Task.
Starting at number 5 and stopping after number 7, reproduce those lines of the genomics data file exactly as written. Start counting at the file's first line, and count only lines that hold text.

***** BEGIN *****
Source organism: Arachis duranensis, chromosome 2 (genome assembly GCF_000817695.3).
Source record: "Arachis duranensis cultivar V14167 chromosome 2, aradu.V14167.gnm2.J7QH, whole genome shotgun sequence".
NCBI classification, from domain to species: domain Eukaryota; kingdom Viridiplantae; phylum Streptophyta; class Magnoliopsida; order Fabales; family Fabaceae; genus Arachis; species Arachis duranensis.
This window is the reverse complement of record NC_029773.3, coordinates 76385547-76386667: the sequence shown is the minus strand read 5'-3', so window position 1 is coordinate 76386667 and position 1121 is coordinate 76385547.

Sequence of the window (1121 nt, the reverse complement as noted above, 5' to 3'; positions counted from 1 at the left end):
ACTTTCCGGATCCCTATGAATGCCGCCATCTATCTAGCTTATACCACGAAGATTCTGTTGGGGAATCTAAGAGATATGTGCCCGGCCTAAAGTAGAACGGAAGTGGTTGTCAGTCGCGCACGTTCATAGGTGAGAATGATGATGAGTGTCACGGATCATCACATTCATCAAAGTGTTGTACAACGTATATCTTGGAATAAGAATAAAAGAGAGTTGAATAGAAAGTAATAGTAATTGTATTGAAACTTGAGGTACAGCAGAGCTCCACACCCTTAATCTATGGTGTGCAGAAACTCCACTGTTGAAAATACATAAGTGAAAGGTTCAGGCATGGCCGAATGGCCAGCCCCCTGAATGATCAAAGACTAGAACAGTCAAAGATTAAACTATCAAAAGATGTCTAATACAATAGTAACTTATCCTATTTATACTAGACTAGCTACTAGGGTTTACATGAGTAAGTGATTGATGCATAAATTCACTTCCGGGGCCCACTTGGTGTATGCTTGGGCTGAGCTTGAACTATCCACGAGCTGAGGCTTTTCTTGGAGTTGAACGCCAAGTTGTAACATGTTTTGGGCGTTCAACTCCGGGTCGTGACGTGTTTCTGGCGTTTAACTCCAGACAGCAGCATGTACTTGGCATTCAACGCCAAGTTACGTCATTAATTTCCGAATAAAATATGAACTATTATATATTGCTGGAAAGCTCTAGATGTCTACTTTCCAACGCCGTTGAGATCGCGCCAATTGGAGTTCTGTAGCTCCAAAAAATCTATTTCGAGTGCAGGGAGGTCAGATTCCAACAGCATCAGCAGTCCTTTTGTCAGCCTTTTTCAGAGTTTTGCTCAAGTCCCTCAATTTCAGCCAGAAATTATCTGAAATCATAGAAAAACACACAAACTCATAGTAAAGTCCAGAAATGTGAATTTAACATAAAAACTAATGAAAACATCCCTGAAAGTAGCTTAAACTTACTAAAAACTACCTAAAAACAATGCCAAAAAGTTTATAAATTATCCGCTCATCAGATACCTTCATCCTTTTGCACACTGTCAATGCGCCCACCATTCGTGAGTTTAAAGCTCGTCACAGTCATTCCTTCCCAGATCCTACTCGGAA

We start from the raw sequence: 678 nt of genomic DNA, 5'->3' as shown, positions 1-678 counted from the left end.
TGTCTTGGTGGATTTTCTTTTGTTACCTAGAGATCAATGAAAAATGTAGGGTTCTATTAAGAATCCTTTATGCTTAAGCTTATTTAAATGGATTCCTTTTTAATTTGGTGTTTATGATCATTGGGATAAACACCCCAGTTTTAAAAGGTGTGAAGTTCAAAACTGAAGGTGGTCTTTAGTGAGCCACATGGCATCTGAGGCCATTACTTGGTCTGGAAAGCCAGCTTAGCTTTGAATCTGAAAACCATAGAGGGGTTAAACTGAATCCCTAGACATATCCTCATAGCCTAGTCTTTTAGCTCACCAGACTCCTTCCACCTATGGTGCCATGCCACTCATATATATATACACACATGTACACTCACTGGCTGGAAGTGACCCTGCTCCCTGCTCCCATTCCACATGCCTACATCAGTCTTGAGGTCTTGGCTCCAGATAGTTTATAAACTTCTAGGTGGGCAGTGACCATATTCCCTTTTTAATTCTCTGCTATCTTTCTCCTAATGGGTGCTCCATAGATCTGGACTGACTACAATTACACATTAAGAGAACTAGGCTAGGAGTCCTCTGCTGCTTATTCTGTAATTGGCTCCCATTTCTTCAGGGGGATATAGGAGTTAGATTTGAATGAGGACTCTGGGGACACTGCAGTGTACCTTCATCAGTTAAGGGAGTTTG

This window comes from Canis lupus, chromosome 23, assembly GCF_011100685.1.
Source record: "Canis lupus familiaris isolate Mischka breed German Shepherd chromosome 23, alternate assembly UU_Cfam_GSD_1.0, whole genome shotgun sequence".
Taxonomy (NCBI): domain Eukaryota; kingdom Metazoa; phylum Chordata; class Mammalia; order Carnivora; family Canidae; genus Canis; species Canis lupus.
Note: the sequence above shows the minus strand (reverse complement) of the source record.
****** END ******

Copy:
Sequence of the window (1121 nt, the reverse complement as noted above, 5' to 3'; positions counted from 1 at the left end):
ACTTTCCGGATCCCTATGAATGCCGCCATCTATCTAGCTTATACCACGAAGATTCTGTTGGGGAATCTAAGAGATATGTGCCCGGCCTAAAGTAGAACGGAAGTGGTTGTCAGTCGCGCACGTTCATAGGTGAGAATGATGATGAGTGTCACGGATCATCACATTCATCAAAGTGTTGTACAACGTATATCTTGGAATAAGAATAAAAGAGAGTTGAATAGAAAGTAATAGTAATTGTATTGAAACTTGAGGTACAGCAGAGCTCCACACCCTTAATCTATGGTGTGCAGAAACTCCACTGTTGAAAATACATAAGTGAAAGGTTCAGGCATGGCCGAATGGCCAGCCCCCTGAATGATCAAAGACTAGAACAGTCAAAGATTAAACTATCAAAAGATGTCTAATACAATAGTAACTTATCCTATTTATACTAGACTAGCTACTAGGGTTTACATGAGTAAGTGATTGATGCATAAATTCACTTCCGGGGCCCACTTGGTGTATGCTTGGGCTGAGCTTGAACTATCCACGAGCTGAGGCTTTTCTTGGAGTTGAACGCCAAGTTGTAACATGTTTTGGGCGTTCAACTCCGGGTCGTGACGTGTTTCTGGCGTTTAACTCCAGACAGCAGCATGTACTTGGCATTCAACGCCAAGTTACGTCATTAATTTCCGAATAAAATATGAACTATTATATATTGCTGGAAAGCTCTAGATGTCTACTTTCCAACGCCGTTGAGATCGCGCCAATTGGAGTTCTGTAGCTCCAAAAAATCTATTTCGAGTGCAGGGAGGTCAGATTCCAACAGCATCAGCAGTCCTTTTGTCAGCCTTTTTCAGAGTTTTGCTCAAGTCCCTCAATTTCAGCCAGAAATTATCTGAAATCATAGAAAAACACACAAACTCATAGTAAAGTCCAGAAATGTGAATTTAACATAAAAACTAATGAAAACATCCCTGAAAGTAGCTTAAACTTACTAAAAACTACCTAAAAACAATGCCAAAAAGTTTATAAATTATCCGCTCATCAGATACCTTCATCCTTTTGCACACTGTCAATGCGCCCACCATTCGTGAGTTTAAAGCTCGTCACAGTCATTCCTTCCCAGATCCTACTCGGAA

We start from the raw sequence: 678 nt of genomic DNA, 5'->3' as shown, positions 1-678 counted from the left end.